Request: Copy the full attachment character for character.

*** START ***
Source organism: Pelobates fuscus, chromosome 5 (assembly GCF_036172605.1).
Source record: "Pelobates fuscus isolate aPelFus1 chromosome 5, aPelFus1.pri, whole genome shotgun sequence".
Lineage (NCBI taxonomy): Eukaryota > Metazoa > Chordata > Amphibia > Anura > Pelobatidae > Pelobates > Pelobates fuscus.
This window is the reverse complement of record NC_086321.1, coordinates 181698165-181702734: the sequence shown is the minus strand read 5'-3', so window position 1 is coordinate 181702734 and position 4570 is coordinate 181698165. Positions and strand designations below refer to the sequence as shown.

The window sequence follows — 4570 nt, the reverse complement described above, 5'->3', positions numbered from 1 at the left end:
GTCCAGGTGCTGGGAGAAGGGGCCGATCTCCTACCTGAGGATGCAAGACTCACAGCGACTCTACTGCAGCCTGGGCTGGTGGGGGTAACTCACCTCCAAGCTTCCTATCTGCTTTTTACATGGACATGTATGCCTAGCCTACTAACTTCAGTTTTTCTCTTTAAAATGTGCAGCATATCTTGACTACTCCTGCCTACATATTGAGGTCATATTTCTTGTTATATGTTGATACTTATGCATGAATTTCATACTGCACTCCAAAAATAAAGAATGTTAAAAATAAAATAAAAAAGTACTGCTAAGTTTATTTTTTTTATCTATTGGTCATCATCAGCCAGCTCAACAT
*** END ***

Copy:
Source organism: Pelobates fuscus, chromosome 5 (assembly GCF_036172605.1).
Source record: "Pelobates fuscus isolate aPelFus1 chromosome 5, aPelFus1.pri, whole genome shotgun sequence".
Lineage (NCBI taxonomy): Eukaryota > Metazoa > Chordata > Amphibia > Anura > Pelobatidae > Pelobates > Pelobates fuscus.
This window is the reverse complement of record NC_086321.1, coordinates 181698165-181702734: the sequence shown is the minus strand read 5'-3', so window position 1 is coordinate 181702734 and position 4570 is coordinate 181698165. Positions and strand designations below refer to the sequence as shown.

The window sequence follows — 4570 nt, the reverse complement described above, 5'->3', positions numbered from 1 at the left end:
GTCCAGGTGCTGGGAGAAGGGGCCGATCTCCTACCTGAGGATGCAAGACTCACAGCGACTCTACTGCAGCCTGGGCTGGTGGGGGTAACTCACCTCCAAGCTTCCTATCTGCTTTTTACATGGACATGTATGCCTAGCCTACTAACTTCAGTTTTTCTCTTTAAAATGTGCAGCATATCTTGACTACTCCTGCCTACATATTGAGGTCATATTTCTTGTTATATGTTGATACTTATGCATGAATTTCATACTGCACTCCAAAAATAAAGAATGTTAAAAATAAAATAAAAAAGTACTGCTAAGTTTATTTTTTTTATCTATTGGTCATCATCAGCCAGCTCAACAT